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United Arab Emirates

Overview and productions

It is just under two decades since the United Arab Emirates (UAE) set out to become a major film and tele­vision shooting destination. The seven-­emirate state is now home to a buoyant international production scene, welcoming Holly­wood, Bollywood and a growing number of Arabic-language films and TV shows.

The return of Denis Villeneuve with Dune: Part Two marked a major milestone for the territory. “For us, it is testament to the ease of production and the unique offer that Abu Dhabi has as a location that major productions and studios return time and again,” says Hans Fraikin, commissioner at Abu Dhabi Film & TV Commission (ADFC). “At the same time, we are seeing an increase in Arabic films and TV shows being shot, including the Arab world’s first soap opera Inheritance, which has now passed over 250 episodes.”

For Dune: Part Two’s 27-day UAE shoot, Abu Dhabi once again stood in for the desert planet Arrakis, as Villeneuve’s sci-fi epic filmed at multiple locations across the Liwa desert with a crew that featured both local and international members. ADFC offers support in providing vehicles and constructing camps with sets, costume rooms, canteens, production equipment storage and Covid testing facilities.

The success of Abu Dhabi as a filming location is a combination of factors. “Firstly, there is the 30% cashback rebate which is a huge attraction when you consider the size of budgets today,” says Fraikin. In addition, there are diverse locations, experienced crew, a film-friendly environment, a supportive government and the weather. “Abu Dhabi provides year-round sun,” continues Fraikin. Mid-September through to May is the peak season for production, mainly because of the cooler weather. July and August are the UAE’s hottest months with temperatures hitting 500C (1220F).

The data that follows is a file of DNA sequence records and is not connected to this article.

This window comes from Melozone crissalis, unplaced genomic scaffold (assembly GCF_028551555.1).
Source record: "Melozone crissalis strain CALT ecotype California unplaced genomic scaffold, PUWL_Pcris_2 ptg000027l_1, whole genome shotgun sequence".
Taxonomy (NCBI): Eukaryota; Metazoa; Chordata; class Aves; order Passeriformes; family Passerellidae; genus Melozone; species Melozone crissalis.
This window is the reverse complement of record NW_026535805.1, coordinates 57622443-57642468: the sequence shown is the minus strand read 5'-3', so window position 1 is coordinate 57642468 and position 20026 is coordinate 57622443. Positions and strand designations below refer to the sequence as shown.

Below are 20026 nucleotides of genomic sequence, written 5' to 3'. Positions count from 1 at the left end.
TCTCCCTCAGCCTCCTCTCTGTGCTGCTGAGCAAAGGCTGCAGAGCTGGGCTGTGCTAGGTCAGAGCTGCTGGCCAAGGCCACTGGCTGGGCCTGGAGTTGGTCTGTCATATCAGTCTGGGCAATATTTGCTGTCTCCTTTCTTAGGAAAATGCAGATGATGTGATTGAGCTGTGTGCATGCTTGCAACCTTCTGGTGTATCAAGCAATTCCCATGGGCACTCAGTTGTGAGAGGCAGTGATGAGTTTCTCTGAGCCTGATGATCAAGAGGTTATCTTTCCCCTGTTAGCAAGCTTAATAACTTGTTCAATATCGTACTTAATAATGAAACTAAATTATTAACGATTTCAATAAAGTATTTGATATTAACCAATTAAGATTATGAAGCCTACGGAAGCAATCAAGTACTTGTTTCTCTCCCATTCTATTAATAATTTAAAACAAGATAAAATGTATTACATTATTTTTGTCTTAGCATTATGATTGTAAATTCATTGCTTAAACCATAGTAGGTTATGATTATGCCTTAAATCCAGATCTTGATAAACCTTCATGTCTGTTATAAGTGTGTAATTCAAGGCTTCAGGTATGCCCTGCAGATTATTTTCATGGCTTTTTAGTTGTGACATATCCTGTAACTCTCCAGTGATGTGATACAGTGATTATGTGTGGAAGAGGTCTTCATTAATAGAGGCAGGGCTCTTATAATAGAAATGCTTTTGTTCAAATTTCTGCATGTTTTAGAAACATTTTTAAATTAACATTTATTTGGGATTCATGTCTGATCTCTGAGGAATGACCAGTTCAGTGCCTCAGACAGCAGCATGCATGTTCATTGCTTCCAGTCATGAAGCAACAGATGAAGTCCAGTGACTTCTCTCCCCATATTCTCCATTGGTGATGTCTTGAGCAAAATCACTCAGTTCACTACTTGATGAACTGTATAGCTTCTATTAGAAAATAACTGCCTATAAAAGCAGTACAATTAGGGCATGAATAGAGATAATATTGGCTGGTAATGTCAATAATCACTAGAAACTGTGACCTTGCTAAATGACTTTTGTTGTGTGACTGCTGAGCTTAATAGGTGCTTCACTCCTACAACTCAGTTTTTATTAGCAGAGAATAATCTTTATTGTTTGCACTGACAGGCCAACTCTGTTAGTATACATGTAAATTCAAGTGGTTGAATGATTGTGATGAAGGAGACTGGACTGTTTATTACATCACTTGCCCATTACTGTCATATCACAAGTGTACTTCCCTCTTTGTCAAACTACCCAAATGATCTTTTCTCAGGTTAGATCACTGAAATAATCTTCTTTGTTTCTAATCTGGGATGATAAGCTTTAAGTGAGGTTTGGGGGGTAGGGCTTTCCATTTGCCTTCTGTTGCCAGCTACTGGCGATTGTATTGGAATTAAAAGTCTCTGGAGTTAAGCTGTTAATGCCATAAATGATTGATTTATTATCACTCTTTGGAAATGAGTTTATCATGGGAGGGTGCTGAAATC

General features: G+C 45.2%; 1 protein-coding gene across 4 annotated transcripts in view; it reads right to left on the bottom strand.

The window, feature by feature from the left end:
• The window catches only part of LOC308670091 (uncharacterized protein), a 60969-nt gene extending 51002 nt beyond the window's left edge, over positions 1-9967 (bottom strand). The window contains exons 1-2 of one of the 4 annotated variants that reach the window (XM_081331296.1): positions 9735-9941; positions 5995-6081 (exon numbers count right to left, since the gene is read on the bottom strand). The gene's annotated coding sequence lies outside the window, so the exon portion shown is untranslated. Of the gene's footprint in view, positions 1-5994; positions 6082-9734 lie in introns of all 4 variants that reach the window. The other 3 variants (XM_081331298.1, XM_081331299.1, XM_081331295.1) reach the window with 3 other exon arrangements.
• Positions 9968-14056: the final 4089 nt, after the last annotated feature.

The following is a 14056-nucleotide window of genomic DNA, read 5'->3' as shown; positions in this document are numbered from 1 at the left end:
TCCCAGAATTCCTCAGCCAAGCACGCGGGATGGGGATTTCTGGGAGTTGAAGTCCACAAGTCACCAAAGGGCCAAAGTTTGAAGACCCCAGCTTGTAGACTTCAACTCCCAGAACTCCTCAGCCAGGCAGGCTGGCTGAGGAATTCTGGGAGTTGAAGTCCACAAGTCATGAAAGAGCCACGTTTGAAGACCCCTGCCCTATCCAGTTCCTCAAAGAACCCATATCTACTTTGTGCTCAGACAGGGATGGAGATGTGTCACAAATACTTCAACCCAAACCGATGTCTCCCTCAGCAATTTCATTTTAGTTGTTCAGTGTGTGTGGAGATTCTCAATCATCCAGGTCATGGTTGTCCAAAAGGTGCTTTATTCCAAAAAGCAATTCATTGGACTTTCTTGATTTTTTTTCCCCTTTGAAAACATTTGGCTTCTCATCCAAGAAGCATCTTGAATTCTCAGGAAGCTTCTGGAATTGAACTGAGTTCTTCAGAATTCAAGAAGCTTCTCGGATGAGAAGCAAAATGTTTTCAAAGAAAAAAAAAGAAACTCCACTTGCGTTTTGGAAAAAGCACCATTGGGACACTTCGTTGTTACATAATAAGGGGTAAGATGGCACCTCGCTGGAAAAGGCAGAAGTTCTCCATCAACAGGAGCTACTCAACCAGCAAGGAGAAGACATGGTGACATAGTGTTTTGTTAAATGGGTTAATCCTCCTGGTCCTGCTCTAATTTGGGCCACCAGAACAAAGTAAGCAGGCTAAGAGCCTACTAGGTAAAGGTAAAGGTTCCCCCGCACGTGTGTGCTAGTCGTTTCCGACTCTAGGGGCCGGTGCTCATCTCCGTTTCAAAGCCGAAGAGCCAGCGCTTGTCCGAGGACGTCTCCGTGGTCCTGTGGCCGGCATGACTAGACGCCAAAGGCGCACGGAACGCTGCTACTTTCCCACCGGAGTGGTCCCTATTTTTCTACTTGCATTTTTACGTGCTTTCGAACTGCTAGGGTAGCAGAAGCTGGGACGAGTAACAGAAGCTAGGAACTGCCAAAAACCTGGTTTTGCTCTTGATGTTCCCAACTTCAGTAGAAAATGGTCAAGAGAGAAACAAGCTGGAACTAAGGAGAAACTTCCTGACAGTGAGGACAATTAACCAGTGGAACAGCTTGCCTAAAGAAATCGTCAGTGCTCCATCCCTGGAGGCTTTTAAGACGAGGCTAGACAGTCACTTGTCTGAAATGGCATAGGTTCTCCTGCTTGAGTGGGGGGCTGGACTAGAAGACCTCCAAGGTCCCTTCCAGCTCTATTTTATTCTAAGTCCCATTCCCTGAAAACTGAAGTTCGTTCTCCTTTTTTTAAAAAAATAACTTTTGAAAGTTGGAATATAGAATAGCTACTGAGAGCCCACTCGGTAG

“We are no strangers to servicing in such temperatures,” explains Robbie 

McAree, one half of leading boutique film production company Epic Films led by Irish managing partners and producers McAree and David Murphy, has offices in Abu Dhabi and Dubai. “The safety of the cast and crew is first and foremost [in hot conditions], but we’re human and we adapt,” says McAree. 

In 2022, Epic serviced two large, overlapping movies: Dune: Part Two in Abu Dhabi and Gran Turismo, the Sony-backed big-screen feature inspired by the PlayStation game, in Dubai. “It was a bit of a stretch, but we managed both without jeopardising quality of service,” McAree says. “The UAE seems to be getting even busier and more sought after, so it’s sensible to plan ahead to ensure there is enough local support available.”

With state-of-the-art infrastructure, roads and access, Dubai has been dubbed the “20-minute city” because most locations are usually 20 minutes apart by car.

Abu Dhabi is grander and spans a larger landscape that includes places such as garden city Al Ain — the UAE’s ‘oasis’ — and Liwa, the mostly untouched area of sand dunes known as the ‘empty quarter’.

The UAE has plenty to offer, from modern business districts to untouched sand dunes, alongside urban residential areas, pristine beaches, mountainous roads and Arabian cultural sites.

Joy Films' managing director, Ali Azarmi, notes that the film production industry is fresh, but as with the entire country, it is "growing and developing at an unprecedented pace." 

For instance, the outfit have been involved in some of the most iconic productions marking the kingdom’s epic transformation — the global launch of NEOM and subsequent brand films for example. The many diverse projects of Riyadh and its rise to become among the top cities of the world which is all part of KSA’s 'VISION 2030' manifesto.